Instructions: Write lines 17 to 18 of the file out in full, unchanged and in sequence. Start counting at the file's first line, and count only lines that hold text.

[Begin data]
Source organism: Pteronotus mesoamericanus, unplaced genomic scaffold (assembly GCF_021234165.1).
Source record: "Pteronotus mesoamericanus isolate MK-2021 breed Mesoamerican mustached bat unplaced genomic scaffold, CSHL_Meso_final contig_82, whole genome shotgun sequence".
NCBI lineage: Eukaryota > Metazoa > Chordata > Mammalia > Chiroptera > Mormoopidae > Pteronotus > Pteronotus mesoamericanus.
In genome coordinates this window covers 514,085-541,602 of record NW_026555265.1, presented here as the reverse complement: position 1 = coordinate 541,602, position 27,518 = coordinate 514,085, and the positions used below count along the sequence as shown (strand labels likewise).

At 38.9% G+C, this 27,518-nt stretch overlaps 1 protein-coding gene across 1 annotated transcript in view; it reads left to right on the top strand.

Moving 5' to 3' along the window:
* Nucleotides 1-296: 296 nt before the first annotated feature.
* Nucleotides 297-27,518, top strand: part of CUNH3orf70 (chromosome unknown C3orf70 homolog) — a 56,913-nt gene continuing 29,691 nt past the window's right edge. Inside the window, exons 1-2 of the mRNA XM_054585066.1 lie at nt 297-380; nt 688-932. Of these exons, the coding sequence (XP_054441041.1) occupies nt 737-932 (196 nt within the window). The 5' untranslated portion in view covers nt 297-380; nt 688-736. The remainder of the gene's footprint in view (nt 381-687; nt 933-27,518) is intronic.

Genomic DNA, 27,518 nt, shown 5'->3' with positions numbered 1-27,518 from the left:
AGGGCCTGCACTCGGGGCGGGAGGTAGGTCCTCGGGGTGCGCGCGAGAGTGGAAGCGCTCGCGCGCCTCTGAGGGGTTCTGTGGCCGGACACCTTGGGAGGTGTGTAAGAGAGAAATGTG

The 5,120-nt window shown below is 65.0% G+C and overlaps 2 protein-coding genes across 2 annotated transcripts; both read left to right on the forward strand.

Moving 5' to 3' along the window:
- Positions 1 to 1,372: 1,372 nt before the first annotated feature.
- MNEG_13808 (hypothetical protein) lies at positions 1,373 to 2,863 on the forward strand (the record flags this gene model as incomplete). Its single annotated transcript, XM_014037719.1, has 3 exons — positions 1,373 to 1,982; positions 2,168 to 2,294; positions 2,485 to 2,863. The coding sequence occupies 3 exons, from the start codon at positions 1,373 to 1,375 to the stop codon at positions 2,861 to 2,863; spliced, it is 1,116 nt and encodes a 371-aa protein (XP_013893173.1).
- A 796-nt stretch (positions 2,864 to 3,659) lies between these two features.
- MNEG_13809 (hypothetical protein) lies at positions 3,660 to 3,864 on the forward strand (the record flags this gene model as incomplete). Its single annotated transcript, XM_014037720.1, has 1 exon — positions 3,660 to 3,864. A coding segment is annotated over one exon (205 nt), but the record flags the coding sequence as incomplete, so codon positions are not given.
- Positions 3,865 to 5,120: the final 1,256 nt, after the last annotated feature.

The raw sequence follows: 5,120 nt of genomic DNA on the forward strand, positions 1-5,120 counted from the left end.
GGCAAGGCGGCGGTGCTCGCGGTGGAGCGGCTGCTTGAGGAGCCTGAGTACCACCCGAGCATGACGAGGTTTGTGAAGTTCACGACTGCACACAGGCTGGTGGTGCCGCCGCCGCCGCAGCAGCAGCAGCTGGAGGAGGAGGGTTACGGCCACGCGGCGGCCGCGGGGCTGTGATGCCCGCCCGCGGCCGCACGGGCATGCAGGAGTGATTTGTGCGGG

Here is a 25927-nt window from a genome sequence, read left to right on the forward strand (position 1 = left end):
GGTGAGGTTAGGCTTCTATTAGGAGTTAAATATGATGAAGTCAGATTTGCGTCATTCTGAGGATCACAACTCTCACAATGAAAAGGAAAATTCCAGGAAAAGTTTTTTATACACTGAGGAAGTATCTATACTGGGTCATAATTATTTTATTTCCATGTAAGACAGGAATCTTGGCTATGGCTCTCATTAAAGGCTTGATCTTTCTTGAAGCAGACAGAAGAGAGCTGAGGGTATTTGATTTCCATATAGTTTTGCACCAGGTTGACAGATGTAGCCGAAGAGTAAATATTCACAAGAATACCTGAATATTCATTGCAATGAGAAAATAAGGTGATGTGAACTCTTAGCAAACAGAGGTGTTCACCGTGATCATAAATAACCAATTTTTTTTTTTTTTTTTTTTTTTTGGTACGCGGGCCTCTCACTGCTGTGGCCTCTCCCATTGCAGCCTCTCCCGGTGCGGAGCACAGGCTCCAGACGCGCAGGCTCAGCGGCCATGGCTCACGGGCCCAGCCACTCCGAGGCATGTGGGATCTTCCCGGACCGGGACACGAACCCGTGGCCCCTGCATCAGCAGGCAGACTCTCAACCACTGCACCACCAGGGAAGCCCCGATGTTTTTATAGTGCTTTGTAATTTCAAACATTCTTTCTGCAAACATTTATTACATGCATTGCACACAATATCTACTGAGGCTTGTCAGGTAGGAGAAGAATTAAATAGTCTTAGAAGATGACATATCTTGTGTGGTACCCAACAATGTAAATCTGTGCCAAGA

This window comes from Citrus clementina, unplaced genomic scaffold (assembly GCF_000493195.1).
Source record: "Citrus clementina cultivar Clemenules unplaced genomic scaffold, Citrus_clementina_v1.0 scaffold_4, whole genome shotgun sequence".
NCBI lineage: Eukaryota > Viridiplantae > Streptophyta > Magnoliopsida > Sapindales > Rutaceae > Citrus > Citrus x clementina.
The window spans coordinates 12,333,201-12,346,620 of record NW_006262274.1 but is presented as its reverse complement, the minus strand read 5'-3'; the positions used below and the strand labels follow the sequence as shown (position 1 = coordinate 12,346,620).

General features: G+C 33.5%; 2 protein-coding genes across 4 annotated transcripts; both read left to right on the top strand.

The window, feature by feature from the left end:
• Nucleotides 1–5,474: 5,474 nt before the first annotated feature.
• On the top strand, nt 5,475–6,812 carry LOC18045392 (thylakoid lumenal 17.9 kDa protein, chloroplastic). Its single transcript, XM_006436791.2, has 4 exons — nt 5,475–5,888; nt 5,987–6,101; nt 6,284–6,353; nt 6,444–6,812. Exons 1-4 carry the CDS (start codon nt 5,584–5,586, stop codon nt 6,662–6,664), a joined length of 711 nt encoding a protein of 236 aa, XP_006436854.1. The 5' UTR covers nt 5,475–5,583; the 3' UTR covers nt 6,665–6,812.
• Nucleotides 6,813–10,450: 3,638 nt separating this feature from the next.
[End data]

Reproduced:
- Positions 3,865 to 5,120: the final 1,256 nt, after the last annotated feature.

The raw sequence follows: 5,120 nt of genomic DNA on the forward strand, positions 1-5,120 counted from the left end.